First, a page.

Two pensioners have been arrested for the most ridiculous of reasons. Police held two women aged 70 and 71 in custody after an early morning operation in Rustlings Road, Sheffield. The reason for the arrests? The pensioners were peacefully protesting the cutting down of trees.
An early morning call
The husband of 70-year-old Jenny Hockley, one of the women arrested, explains:
The police and contractors came and knocked on doors in the middle of the night at about 4.30am and asked people to move cars. Then some protesters went to intervene. There is not much we can do but she (Jenny) wanted to make a stand. She and another woman stood inside the ribbon around the tree.
Sheffield Tree Action Groups (STAG) is campaigning against the felling of trees around Sheffield. In 2012, the council gave outsourcing company Amey the contract for street maintenance. But STAG claims that Amey has ignored 30 years of agreements on street trees. The council based the agreements on consultations with local communities. The group says that:
Amey have a clear profit motive – if they blitz the city’s trees in the first five years of their 25-year contract, they can spend the next 20 years with much lower maintenance costs.
Since 2014, residents have been protesting about the planned felling of trees. STAG claims that the Labour-led council ignored their concerns. The council then set up a ‘Tree Forum’, to consult the residents on the tree felling programme. But STAG argues the council buried the forum’s recommendations. Jennifer Saul from STAG wrote in The Huffington Post:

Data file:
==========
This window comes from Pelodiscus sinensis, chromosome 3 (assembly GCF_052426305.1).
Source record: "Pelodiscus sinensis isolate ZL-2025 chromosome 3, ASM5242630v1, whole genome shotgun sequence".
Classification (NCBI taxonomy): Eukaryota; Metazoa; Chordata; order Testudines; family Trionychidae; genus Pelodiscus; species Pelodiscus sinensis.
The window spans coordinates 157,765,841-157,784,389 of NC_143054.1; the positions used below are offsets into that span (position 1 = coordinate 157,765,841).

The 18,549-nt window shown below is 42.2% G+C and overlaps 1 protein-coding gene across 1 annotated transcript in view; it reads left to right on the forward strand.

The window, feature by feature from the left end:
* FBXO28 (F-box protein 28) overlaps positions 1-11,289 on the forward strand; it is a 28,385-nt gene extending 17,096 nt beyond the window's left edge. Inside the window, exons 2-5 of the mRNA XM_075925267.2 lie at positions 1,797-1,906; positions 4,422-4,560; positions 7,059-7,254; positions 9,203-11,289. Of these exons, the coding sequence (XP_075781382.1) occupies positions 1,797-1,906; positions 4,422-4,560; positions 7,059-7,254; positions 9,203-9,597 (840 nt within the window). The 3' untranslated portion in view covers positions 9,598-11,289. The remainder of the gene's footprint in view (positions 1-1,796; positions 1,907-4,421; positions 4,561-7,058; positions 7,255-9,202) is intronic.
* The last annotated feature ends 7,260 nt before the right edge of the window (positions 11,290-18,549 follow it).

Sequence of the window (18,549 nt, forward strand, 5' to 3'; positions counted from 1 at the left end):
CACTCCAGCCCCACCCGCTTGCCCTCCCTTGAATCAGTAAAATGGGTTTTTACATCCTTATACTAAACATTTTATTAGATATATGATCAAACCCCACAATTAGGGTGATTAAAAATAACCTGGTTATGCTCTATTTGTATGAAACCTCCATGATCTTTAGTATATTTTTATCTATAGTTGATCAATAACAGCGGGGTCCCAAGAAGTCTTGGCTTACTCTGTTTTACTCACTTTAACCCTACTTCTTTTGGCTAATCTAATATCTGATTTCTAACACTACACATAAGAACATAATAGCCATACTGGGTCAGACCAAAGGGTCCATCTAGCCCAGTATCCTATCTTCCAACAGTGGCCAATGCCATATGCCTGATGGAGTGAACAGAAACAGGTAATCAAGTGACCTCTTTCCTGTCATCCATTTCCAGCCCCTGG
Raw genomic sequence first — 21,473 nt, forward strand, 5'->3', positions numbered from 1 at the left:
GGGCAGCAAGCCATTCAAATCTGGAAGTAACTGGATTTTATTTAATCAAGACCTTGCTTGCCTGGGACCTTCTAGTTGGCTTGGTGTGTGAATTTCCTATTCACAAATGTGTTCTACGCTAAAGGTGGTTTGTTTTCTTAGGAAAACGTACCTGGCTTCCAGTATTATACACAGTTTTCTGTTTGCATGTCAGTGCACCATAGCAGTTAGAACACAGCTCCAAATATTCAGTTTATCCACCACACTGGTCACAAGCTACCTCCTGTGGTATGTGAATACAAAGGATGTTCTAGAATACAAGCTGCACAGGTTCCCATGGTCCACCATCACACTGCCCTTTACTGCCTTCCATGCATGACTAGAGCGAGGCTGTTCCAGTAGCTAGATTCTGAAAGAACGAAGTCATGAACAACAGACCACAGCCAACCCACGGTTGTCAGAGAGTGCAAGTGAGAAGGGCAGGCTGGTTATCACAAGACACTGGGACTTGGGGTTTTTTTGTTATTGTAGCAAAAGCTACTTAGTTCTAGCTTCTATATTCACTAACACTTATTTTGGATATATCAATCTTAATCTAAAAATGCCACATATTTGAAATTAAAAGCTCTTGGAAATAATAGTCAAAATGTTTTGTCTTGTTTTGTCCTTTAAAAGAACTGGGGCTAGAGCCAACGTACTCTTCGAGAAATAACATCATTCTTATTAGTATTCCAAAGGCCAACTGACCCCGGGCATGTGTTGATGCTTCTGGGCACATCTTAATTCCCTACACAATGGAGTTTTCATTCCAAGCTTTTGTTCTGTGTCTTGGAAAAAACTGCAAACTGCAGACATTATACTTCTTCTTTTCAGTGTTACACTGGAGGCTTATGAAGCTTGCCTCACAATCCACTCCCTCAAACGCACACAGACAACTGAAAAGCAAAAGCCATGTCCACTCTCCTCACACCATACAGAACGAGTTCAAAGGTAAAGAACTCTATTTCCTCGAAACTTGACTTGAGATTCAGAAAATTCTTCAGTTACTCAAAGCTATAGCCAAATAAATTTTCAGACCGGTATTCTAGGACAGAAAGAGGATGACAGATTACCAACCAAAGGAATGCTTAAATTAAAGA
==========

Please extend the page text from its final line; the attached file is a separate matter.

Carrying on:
We learned their recommendation today, only after the felling. Although the [Tree Forum’s] recommendation was dated 22 July, it was only published this morning [Thursday 17 November] at 4.30am. The council’s hand-picked experts recommended against felling six of the eight trees. And yet the council was so determined to destroy them anyway that they engaged in a massive police action against law-abiding citizens in the middle of the night.
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South Yorkshire Police confirmed that 12 officers “provided assistance at the request of the council”. A spokesperson said the police arrested three people on suspicion of preventing lawful work. The police say this was under Section 241 of the Trade Union and Relation Act 1992.
This green and pleasant land?
In a statement, Bryan Lodge, the council’s cabinet member for the environment, said:
For more than a year we have worked tirelessly with Amey and the local community to find the right solution for Rustlings Road. We have written to every home, brought in a new survey process for the entire city and set up an independent tree panel. We have made a final decision to increase the number of trees on Rustlings Road by almost 30%. [The council] need to replace eight out of the 30 existing trees, but we will plant 17, which means the road is gaining an extra nine trees. We understand that this will be a difficult day for the tree campaigners, but this work is absolutely essential to ensure that Sheffield has healthy street trees for future generations.
But Saul says that:
At a time when fascism and hate in the rise in the world, Sheffield council has bizarrely decided that one of its highest priorities must be destruction of trees that its own advisors have recommended saving, and it has decided to do this in just about the most authoritarian way possible. This is outrageous.
And with more trees still to be felled, it would appear that what STAG refers to as “one of the greenest cities in Europe” may not be that green for much longer.
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